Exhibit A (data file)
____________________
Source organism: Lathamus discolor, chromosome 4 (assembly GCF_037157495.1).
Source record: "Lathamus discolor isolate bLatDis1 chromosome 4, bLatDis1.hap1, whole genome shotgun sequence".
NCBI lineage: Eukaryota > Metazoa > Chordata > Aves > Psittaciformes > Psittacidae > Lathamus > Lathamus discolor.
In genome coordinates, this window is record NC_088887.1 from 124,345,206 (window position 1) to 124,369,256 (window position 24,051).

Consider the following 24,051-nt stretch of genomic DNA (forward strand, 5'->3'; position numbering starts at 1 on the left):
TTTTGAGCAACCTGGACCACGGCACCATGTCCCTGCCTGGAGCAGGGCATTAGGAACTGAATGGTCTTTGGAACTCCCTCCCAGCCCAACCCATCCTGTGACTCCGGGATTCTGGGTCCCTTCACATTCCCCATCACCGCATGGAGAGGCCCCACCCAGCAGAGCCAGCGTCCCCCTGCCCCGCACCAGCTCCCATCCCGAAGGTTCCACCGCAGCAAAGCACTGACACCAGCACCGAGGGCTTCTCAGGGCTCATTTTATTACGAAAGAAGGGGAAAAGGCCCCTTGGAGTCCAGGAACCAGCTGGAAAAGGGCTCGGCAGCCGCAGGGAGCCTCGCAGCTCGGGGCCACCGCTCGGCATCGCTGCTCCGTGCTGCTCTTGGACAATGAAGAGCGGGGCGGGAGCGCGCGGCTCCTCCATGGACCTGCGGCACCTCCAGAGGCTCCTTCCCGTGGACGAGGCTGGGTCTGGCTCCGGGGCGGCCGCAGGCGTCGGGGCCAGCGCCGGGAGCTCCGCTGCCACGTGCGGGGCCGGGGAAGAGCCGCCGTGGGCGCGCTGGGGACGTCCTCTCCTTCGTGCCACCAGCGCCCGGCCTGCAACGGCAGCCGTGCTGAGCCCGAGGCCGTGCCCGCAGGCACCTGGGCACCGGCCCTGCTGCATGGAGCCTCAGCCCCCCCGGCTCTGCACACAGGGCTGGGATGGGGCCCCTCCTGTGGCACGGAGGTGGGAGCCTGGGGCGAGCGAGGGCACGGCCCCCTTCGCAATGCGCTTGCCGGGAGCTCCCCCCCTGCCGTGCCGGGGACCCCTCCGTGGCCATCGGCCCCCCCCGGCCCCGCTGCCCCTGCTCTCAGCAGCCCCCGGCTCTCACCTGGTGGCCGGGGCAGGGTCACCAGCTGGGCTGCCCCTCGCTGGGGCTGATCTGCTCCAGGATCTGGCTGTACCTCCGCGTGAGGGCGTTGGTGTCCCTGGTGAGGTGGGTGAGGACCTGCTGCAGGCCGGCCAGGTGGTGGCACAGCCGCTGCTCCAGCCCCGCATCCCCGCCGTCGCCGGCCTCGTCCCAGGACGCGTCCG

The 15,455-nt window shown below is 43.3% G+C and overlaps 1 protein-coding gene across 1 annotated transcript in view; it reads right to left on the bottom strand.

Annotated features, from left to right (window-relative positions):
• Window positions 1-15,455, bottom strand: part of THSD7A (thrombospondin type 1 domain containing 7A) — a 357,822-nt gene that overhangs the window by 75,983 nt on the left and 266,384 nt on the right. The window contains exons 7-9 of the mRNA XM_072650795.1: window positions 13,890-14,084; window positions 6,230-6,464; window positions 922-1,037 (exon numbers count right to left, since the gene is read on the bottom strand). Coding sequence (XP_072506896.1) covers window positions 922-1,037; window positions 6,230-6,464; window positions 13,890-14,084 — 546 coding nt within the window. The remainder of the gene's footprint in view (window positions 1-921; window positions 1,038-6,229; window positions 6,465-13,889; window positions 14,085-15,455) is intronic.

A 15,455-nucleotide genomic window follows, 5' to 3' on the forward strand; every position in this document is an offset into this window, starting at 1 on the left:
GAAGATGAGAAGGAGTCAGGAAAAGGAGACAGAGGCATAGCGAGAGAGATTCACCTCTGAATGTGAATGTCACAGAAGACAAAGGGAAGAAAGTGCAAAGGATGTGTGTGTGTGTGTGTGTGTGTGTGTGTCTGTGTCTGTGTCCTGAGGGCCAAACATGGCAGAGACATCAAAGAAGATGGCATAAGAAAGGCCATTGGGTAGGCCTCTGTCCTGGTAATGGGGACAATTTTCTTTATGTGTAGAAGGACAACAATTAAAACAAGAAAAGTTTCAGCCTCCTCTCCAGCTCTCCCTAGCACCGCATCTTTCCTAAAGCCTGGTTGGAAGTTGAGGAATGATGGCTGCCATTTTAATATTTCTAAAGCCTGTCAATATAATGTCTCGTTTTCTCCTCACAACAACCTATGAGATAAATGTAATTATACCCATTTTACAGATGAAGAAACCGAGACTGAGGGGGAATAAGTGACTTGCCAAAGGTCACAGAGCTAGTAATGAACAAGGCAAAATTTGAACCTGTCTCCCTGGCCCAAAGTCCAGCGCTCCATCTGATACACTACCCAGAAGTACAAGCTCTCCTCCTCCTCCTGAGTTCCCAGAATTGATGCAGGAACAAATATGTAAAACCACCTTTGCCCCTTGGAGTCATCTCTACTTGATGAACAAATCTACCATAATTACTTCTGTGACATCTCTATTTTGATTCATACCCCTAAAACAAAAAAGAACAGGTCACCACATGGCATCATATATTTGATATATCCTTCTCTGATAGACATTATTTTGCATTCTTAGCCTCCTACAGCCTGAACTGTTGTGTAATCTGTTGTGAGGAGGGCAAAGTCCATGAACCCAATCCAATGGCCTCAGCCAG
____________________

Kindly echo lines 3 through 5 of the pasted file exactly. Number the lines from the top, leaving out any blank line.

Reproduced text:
NCBI lineage: Eukaryota > Metazoa > Chordata > Aves > Psittaciformes > Psittacidae > Lathamus > Lathamus discolor.
In genome coordinates, this window is record NC_088887.1 from 124,345,206 (window position 1) to 124,369,256 (window position 24,051).

Consider the following 24,051-nt stretch of genomic DNA (forward strand, 5'->3'; position numbering starts at 1 on the left):